Town passes law regulating leaf blowers

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Dina De Giorgio (speaking) and the rest of the North Hempstead Town Board at its Jan. 29 meeting. (Photo by Teri West)

The North Hempstead Town Board passed a law regulating the use of gas leaf blowers at its meeting Tuesday evening.

The legislation bans the use of gas-powered leaf blowers on property within the town’s unincorporated areas between June 15 and Sept. 15. and requires that commercial landscapers obtain permits to work in the town.

It is intended to promote green landscaping practices, preserve public health and deter unlicensed landscapers, the law says.

The Town Board spent more than a year preparing the law. In March, it created an advisory committee that included landscapers, environmental activists and residents.

“I remember the first time this was brought up as a possibility and we had some very angry landscapers with us, but we promised that we would have a committee that would look at this from all the different angles,” Bosworth said.

Several people who had participated throughout the process thanked the council for its efforts Tuesday.

“You are helping to eliminate many public health problems,” said Dr. Bonnie Sager, who co-founded the Huntington Citizens Appeal for Leafblower Moderation advocacy group.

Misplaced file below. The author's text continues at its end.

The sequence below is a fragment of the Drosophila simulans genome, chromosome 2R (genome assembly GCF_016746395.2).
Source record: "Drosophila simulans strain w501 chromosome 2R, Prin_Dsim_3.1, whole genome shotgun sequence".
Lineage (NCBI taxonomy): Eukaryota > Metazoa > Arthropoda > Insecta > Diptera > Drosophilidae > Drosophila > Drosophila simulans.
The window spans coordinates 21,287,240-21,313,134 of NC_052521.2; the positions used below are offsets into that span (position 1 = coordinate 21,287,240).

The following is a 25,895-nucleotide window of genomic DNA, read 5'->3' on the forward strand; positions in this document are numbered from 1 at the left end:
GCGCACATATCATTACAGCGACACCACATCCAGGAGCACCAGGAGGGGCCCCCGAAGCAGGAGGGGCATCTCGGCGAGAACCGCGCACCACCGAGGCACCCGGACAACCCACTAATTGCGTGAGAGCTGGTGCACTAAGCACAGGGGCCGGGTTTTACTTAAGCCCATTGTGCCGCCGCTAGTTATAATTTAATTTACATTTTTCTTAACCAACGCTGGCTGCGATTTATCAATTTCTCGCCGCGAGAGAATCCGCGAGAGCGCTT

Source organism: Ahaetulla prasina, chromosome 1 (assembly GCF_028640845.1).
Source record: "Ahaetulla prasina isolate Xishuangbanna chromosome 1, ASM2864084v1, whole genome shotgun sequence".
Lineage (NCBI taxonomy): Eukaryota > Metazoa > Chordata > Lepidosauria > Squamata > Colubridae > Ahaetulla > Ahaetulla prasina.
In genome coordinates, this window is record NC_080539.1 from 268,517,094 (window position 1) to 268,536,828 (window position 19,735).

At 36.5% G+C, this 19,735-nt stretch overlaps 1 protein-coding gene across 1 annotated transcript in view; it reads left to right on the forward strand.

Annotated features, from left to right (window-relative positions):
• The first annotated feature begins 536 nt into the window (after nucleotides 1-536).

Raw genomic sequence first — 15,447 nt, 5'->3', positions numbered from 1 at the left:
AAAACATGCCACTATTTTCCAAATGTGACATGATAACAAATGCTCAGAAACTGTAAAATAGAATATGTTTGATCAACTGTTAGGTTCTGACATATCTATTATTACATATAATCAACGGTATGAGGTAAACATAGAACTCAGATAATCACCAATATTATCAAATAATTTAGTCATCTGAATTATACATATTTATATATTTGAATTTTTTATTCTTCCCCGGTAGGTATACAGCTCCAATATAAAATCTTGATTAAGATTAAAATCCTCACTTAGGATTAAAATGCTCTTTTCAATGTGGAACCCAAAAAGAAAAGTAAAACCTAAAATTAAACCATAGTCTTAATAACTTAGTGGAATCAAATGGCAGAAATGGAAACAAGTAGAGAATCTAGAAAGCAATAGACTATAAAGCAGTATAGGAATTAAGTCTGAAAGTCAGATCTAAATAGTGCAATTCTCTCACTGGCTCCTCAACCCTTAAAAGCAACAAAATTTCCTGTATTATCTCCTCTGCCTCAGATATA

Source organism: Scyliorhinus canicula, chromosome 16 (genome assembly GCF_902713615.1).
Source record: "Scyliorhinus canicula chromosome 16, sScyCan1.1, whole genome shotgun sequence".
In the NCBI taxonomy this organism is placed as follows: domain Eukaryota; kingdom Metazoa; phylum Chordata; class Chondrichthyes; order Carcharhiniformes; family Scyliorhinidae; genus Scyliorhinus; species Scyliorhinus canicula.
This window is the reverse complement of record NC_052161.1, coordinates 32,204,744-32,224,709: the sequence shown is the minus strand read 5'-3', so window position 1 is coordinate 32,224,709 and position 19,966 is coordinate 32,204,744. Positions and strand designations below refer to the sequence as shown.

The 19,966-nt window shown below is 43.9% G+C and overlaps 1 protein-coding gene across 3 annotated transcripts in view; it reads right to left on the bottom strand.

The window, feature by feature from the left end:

The law passed 4-0 with Councilwoman Dina DiGiorgio abstaining, citing the ethics code. She has relatives who are commercial landscapers who will be affected by the legislation, she said.

The law will not go into effect until the beginning of 2020.

The Town Board also unanimously passed a zoning change and an amendment to the housing, rehabilitation and property maintenance code.

The zoning code amendment modifies sections about parking and special use permits.

“Were hoping that by amending this that we’ll go a long way toward speeding up some of the permit processes,” Bosworth said.

The amendment also changes some definitions in the code, including that of attics, which “may be permitted to be constructed as, or converted into, habitable or occupiable space where the requirements of the district would permit a full story.”

One resident said he was concerned that would increase living space within homes to an additional floor.

“You’re able to use it now in a finished sense – put a chair up there, sewing machine,” said Building Commissioner John Niewender. “It in no way means it is for an apartment, living quarters, anything like that.”

The property code amendment is intended to “simplify and clarify” code requirements, according to the law.

One section regulates parking spaces and open areas. Boats may not be parked in front yards and junk vehicles must be in an enclosed space.

The code also requires maintenance of foundation walls, roofs, windows and chimneys among a variety of other upkeep requirements for buildings and business units.

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